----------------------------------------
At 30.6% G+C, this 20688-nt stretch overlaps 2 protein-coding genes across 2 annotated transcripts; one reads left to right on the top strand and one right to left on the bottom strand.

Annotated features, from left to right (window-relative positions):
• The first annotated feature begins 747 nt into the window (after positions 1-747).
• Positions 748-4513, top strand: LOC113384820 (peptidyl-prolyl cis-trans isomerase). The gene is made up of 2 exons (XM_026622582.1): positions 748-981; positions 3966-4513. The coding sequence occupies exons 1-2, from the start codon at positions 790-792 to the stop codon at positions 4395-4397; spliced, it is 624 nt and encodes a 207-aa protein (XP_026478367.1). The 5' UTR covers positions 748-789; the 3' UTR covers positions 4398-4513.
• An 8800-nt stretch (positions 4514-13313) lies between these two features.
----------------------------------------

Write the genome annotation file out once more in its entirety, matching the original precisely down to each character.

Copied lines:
At 30.6% G+C, this 20688-nt stretch overlaps 2 protein-coding genes across 2 annotated transcripts; one reads left to right on the top strand and one right to left on the bottom strand.

Annotated features, from left to right (window-relative positions):
• The first annotated feature begins 747 nt into the window (after positions 1-747).
• Positions 748-4513, top strand: LOC113384820 (peptidyl-prolyl cis-trans isomerase). The gene is made up of 2 exons (XM_026622582.1): positions 748-981; positions 3966-4513. The coding sequence occupies exons 1-2, from the start codon at positions 790-792 to the stop codon at positions 4395-4397; spliced, it is 624 nt and encodes a 207-aa protein (XP_026478367.1). The 5' UTR covers positions 748-789; the 3' UTR covers positions 4398-4513.
• An 8800-nt stretch (positions 4514-13313) lies between these two features.